In swarm robotics, automatic design has been mostly performed using the evolutionary robotics approach (Nolfi and Floreano, 2004). Typically, individual robots are controlled by a neural network whose parameters are obtained via artificial evolution (Trianni and Nolfi, 2011). Evolutionary robotics has been used to develop several collective behaviors including collective transport (Groß and Dorigo, 2008) and development of communication networks (Huaert et al., 2008). One of the main limits of evolutionary robotics is that it is often difficult to define all the elements of the evolutionary process that will produce control software that allows the robot swarm to effectively accomplish the given task.


The analysis of a robot swarm usually relies on models. A model of a robot swarm can be realized at two levels: the microscopic level, that is modeling the behaviors of the individual robots; or the macroscopic level, that is modeling the collective behavior of the swarm.

Modeling the microscopic level allows one to represent in a detailed way the actions of all the individual robots composing the swarm. Unfortunately, microscopic modeling is problematic due to the large number of robots involved. Often, microscopic modeling relies on computer-based simulations (Kramer and Scheutz, 2007; Pinciroli et al., 2012).

Macroscopic models avoid the complexity and scalability issues of having to model each individual robot by considering only the collective behavior of the swarm. One of the most common macroscopic modeling approaches is the use of rate or differential equations (Martinoli et al., 2004; Lerman et al., 2005). Rate equations describe the time evolution of the ratio of robots in a particular state, that is, of robots that are performing a specific action or are in a specific area of the environment. Rate equations have been used to model many collective behaviors, including object clustering (Martinoli et al., 1999) and adaptive foraging (Liu and Winfield, 2010). Another common approach is the use of Markov chains, which allow researchers to formally verify properties of a robot swarm (Dixon et al., 2012; Konur et al., 2012; Massink et al., 2013). Control theory has also been used to analyze whether a robot swarm eventually converges to a desired macroscopic state (Liu and Passino, 2004; Hsieh et al., 2008).

A hybrid way of modeling robot swarms is based on Fokker-Plank and Langevin equations (Hamann and Worn, 2008; Berman et al., 2009; Prorok et al., 2011). Using these equations, one can model both the behavior of the individual robot, in the form of a deterministic component of the model; and the collective level of the swarm, in the form of a stochastic component of the model.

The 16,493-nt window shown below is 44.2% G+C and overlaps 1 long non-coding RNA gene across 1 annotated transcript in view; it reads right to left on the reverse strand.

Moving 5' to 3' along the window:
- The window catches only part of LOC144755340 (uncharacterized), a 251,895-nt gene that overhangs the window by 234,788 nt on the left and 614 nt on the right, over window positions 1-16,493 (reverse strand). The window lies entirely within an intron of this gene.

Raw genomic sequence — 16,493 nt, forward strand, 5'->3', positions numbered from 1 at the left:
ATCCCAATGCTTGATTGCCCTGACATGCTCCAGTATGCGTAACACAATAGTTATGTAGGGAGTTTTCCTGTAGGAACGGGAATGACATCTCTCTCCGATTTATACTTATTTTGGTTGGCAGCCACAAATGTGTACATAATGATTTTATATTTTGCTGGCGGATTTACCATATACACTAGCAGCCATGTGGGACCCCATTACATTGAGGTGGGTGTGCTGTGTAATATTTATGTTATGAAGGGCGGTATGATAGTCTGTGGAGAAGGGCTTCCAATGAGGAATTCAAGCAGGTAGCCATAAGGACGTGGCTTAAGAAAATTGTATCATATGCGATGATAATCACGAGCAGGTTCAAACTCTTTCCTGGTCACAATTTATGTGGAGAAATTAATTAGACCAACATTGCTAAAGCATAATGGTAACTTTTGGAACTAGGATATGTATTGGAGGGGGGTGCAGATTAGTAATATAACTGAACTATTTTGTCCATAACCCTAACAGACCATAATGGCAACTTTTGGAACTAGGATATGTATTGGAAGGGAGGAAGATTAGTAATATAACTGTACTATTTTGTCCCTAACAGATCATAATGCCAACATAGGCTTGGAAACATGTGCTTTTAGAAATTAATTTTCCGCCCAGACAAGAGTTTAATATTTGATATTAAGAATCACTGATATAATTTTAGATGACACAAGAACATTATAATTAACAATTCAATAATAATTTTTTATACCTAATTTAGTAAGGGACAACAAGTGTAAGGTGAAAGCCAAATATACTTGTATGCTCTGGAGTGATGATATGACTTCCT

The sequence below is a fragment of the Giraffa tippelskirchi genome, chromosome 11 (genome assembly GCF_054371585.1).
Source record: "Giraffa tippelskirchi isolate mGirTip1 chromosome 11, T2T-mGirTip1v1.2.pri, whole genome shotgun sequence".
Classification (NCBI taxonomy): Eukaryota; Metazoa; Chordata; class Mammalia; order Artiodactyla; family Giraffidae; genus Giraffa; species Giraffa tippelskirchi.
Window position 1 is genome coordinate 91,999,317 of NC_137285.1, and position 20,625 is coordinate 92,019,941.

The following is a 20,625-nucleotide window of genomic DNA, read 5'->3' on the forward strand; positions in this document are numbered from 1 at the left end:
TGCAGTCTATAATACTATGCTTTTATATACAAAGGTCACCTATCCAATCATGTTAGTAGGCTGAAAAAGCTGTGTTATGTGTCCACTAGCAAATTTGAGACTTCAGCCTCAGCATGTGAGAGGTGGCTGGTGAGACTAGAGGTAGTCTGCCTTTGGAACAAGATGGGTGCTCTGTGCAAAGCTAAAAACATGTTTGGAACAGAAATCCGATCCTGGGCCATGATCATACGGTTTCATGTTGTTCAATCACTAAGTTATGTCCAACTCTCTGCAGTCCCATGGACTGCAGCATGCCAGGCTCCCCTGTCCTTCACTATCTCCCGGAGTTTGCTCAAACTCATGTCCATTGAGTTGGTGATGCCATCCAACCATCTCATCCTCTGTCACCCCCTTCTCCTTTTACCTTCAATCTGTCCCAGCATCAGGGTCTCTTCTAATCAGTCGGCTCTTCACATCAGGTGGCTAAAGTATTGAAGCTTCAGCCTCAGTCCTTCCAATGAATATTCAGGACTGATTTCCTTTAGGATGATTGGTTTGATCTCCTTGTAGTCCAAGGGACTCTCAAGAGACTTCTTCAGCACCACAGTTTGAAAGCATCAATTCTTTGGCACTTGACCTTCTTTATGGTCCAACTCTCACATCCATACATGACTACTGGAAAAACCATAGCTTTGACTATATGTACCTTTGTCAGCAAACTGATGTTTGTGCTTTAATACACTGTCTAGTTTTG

Collective behaviors

A large part of the research effort in swarm robotics is directed towards the study of collective behaviors. Collective behaviors can be categorized into five main groups: spatially organizing behaviors, navigation behaviors, decision-making behaviors, human interaction behaviors, and other behaviors.

Spatially-organizing behaviors focus on how to organize and distribute robots and objects in space. Examples of such behaviors are aggregation (Soysal and á¹¢ahin, 2005), pattern formation (Spears et al. 2004), chain formation (Nouyan et al. 2009), self-assembly (O'Grady et al., 2010), and object clustering/assembling (Werfel et al., 2011).

Navigation behaviors focus on how to coordinate the movement of a robot swarm. Examples of such behaviors are collective exploration (Ducatelle et al., 2014), collective motion (Turgut et al., 2008), and collective transport (Baldassarre et al., 2006).

Collective decision-making focuses on how robots influence each other in making decisions. In particular, collective decision-making can be used to achieve consensus on a single alternative (Garnier et al., 2005; Campo et al. 2011) or allocation to different alternatives (Pini et al., 2011).

Human-swarm interaction focus on how a human operator can control a swarm and receive feedback information from it. For example, robots can distributedly recognize the gestures of a human operator (Giusti et al., 2012) or form groups based on visual and vocal inputs (Pourmehr et al., 2013).